Tuesday, March 17, 2009

UK - the future of broadband

Ofcom sets out challenge of broadband Britain

Ofcom boss Ed Richards last night set out the full scale of the challenge of realising the government's ambition of getting broadband to everyone in the UK by 2012, with over 1.5m homes currently unable to get the speed promised by Lord Carter in his Digital Britain plan.

Speaking at the The Future of Telecoms at the London School of Economics, Richards unveiled research to be published by the regulator later this week. Over 40% of the UK's estimated 25m households do not have broadband and, of those, Richards said that 55% "have decided they do not want it at all, even though they can afford it – we call these the 'self excluded'".

He added that 30% "are restrained by financial resources but would like to be online – we call these the 'financially excluded'," while "15% don't want it and don't have the resources anyway – we call these the 'dual excluded'".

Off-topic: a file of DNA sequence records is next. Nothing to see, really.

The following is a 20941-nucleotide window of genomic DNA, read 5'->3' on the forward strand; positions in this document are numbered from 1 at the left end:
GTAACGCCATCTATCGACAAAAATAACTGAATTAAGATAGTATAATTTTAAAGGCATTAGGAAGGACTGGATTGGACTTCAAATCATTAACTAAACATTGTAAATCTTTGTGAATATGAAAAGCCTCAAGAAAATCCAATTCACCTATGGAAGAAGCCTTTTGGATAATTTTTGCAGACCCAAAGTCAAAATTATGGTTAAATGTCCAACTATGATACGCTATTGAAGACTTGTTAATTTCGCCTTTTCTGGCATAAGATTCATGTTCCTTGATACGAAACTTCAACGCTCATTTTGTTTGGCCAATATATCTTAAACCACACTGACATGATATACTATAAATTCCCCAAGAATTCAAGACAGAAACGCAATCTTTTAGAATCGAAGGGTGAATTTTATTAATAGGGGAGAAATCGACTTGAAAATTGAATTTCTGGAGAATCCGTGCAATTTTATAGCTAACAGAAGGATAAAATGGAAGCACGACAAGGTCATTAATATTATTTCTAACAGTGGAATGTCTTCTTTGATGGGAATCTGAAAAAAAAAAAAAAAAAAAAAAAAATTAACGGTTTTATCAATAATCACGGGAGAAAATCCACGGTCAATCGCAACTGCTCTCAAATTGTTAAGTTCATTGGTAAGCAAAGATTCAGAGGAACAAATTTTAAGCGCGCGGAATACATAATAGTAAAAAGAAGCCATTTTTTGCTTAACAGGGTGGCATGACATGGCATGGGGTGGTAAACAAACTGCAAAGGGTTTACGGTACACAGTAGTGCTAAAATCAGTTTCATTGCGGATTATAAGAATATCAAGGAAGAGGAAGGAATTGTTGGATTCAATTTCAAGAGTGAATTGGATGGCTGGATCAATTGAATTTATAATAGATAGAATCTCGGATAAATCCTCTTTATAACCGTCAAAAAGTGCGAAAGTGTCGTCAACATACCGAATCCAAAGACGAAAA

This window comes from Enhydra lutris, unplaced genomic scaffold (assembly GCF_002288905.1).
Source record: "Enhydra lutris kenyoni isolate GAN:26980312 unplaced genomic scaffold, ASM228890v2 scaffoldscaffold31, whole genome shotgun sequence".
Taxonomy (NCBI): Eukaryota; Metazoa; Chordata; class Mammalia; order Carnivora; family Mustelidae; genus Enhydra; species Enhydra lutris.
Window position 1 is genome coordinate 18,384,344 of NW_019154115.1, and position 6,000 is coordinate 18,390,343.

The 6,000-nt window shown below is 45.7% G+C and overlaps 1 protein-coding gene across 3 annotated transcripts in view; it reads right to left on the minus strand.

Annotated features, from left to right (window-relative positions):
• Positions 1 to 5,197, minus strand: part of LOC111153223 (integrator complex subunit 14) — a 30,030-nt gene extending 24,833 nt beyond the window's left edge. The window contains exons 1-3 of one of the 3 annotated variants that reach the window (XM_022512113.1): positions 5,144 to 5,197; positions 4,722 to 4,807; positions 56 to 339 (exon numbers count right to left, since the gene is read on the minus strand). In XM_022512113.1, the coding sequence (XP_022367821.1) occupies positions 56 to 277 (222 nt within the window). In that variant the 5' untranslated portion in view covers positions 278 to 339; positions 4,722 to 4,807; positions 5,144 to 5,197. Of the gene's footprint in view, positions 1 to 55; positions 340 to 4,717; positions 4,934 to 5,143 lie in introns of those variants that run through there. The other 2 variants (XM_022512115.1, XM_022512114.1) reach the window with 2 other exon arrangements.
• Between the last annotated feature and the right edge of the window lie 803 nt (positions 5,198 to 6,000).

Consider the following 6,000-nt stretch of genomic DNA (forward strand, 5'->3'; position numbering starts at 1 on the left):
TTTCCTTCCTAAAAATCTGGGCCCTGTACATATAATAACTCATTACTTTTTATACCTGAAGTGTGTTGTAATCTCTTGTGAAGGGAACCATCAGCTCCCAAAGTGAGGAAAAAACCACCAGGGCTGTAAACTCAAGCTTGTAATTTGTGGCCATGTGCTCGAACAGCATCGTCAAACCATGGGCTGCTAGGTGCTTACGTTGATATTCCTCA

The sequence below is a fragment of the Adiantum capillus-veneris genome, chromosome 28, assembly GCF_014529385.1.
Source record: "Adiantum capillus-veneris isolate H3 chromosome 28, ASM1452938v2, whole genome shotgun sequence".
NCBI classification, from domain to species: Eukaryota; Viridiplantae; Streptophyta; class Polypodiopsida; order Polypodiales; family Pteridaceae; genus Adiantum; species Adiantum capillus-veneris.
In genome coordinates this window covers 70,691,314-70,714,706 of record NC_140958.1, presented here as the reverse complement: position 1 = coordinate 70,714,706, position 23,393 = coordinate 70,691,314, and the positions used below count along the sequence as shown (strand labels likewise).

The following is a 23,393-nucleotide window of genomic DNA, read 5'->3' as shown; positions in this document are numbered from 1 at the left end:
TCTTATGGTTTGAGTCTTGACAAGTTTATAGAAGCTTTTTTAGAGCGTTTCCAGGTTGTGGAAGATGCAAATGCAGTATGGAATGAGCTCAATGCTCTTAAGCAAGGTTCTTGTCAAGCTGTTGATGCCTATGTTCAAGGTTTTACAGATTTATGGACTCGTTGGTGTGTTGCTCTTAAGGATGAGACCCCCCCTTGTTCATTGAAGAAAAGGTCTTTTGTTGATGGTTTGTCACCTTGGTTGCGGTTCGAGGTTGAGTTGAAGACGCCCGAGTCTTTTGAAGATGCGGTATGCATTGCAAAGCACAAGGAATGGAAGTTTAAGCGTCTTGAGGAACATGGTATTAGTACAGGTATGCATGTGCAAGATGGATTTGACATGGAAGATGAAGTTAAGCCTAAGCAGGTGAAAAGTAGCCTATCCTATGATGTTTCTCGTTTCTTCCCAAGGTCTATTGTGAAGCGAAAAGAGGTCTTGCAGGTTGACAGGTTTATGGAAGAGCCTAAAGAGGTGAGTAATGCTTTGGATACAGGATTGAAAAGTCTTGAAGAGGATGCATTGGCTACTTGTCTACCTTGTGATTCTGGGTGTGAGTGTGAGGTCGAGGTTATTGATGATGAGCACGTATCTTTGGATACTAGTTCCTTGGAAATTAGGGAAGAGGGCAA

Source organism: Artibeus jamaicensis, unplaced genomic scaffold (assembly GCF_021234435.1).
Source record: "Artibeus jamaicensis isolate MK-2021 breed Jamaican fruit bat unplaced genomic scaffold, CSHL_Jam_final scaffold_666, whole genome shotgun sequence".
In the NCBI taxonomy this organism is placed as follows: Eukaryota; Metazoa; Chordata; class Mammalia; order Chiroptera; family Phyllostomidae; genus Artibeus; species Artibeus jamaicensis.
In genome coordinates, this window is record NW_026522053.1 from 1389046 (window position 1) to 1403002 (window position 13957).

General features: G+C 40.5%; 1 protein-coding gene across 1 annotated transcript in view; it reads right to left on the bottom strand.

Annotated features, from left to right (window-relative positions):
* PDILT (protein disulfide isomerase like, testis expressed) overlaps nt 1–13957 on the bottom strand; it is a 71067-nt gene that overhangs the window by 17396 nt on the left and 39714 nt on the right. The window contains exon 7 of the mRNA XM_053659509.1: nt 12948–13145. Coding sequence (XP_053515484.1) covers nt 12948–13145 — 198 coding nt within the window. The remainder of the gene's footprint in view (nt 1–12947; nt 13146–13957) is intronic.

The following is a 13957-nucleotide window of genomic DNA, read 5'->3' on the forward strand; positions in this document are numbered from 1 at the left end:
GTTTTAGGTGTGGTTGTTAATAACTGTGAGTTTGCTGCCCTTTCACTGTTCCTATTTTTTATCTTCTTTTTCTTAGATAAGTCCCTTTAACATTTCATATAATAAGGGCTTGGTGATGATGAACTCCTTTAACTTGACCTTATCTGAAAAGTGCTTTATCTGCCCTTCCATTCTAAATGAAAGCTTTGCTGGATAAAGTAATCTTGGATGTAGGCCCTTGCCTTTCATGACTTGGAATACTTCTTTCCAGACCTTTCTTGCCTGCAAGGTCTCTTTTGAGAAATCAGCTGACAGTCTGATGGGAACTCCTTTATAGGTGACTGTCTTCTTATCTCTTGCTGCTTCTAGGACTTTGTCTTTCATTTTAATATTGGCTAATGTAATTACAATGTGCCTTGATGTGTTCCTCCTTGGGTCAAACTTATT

"So, even though people are bombarded by messages about the range of benefits of being online – whether buying cheap insurance or catching up on last week's soaps – there seems to be millions of people who are not yet persuaded."

He added that 1% of UK households do want broadband but cannot get it where they live - the so-called 'geographically excluded' - but those figures are only for broadband at 512Kb per second.

Communications minister Lord Carter, in his interim Digital Britain report published in January, said he wants universal broadband access by 2012 at speeds of 2Mb per second and above.

At that speed, Richards said, "then the 1% grows substantially to an estimated 15% who simply can't access a service of this speed at present."

That is equivalent to roughly 1.5m homes.

He said it was "time to ensure that anyone who wants a decent basic broadband service can get one".

Lord Carter has made it plain that he believes the UK mobile phone networks have a major role to play in plugging the gaps in broadband coverage while Richards added that in some cases "simple and cheap improvements to in-house wiring can deliver the desired speed improvements".

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